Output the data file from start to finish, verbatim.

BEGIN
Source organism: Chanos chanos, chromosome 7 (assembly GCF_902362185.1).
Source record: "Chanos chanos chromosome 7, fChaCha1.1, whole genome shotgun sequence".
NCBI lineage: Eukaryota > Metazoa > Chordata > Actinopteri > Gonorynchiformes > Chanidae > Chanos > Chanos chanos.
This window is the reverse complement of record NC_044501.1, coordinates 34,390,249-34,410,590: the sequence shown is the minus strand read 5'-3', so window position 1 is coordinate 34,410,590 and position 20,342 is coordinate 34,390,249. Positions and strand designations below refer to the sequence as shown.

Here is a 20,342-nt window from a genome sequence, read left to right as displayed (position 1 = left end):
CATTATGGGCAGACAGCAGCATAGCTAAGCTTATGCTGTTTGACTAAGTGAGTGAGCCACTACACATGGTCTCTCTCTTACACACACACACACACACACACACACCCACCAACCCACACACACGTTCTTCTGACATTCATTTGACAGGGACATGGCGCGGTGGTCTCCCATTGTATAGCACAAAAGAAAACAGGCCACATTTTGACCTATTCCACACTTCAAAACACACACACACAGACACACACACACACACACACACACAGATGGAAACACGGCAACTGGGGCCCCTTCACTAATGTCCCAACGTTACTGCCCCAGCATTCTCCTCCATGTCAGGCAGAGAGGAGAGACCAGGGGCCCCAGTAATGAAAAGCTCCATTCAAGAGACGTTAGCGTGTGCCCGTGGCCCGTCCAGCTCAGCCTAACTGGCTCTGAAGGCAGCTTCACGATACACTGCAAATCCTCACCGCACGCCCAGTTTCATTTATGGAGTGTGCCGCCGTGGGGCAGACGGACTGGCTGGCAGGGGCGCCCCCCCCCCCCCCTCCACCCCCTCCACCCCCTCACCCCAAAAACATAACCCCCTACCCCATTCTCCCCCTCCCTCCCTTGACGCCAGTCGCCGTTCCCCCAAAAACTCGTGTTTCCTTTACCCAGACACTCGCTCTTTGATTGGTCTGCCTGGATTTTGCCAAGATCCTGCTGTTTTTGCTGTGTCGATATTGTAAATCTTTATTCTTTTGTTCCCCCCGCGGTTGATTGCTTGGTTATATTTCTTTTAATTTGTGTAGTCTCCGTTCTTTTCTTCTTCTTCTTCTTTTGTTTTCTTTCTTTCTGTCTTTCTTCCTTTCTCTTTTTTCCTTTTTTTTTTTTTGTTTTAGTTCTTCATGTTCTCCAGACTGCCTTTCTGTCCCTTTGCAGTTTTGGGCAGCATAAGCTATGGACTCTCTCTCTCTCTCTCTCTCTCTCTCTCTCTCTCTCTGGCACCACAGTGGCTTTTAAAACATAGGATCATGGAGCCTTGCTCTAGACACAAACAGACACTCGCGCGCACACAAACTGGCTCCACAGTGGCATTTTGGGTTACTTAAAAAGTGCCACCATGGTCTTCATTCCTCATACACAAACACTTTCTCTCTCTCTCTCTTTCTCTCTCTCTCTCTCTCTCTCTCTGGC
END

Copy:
Source organism: Chanos chanos, chromosome 7 (assembly GCF_902362185.1).
Source record: "Chanos chanos chromosome 7, fChaCha1.1, whole genome shotgun sequence".
NCBI lineage: Eukaryota > Metazoa > Chordata > Actinopteri > Gonorynchiformes > Chanidae > Chanos > Chanos chanos.
This window is the reverse complement of record NC_044501.1, coordinates 34,390,249-34,410,590: the sequence shown is the minus strand read 5'-3', so window position 1 is coordinate 34,410,590 and position 20,342 is coordinate 34,390,249. Positions and strand designations below refer to the sequence as shown.

Here is a 20,342-nt window from a genome sequence, read left to right as displayed (position 1 = left end):
CATTATGGGCAGACAGCAGCATAGCTAAGCTTATGCTGTTTGACTAAGTGAGTGAGCCACTACACATGGTCTCTCTCTTACACACACACACACACACACACACACCCACCAACCCACACACACGTTCTTCTGACATTCATTTGACAGGGACATGGCGCGGTGGTCTCCCATTGTATAGCACAAAAGAAAACAGGCCACATTTTGACCTATTCCACACTTCAAAACACACACACACAGACACACACACACACACACACACACAGATGGAAACACGGCAACTGGGGCCCCTTCACTAATGTCCCAACGTTACTGCCCCAGCATTCTCCTCCATGTCAGGCAGAGAGGAGAGACCAGGGGCCCCAGTAATGAAAAGCTCCATTCAAGAGACGTTAGCGTGTGCCCGTGGCCCGTCCAGCTCAGCCTAACTGGCTCTGAAGGCAGCTTCACGATACACTGCAAATCCTCACCGCACGCCCAGTTTCATTTATGGAGTGTGCCGCCGTGGGGCAGACGGACTGGCTGGCAGGGGCGCCCCCCCCCCCCCCTCCACCCCCTCCACCCCCTCACCCCAAAAACATAACCCCCTACCCCATTCTCCCCCTCCCTCCCTTGACGCCAGTCGCCGTTCCCCCAAAAACTCGTGTTTCCTTTACCCAGACACTCGCTCTTTGATTGGTCTGCCTGGATTTTGCCAAGATCCTGCTGTTTTTGCTGTGTCGATATTGTAAATCTTTATTCTTTTGTTCCCCCCGCGGTTGATTGCTTGGTTATATTTCTTTTAATTTGTGTAGTCTCCGTTCTTTTCTTCTTCTTCTTCTTTTGTTTTCTTTCTTTCTGTCTTTCTTCCTTTCTCTTTTTTCCTTTTTTTTTTTTTGTTTTAGTTCTTCATGTTCTCCAGACTGCCTTTCTGTCCCTTTGCAGTTTTGGGCAGCATAAGCTATGGACTCTCTCTCTCTCTCTCTCTCTCTCTCTCTCTCTCTCTGGCACCACAGTGGCTTTTAAAACATAGGATCATGGAGCCTTGCTCTAGACACAAACAGACACTCGCGCGCACACAAACTGGCTCCACAGTGGCATTTTGGGTTACTTAAAAAGTGCCACCATGGTCTTCATTCCTCATACACAAACACTTTCTCTCTCTCTCTCTTTCTCTCTCTCTCTCTCTCTCTCTCTGGC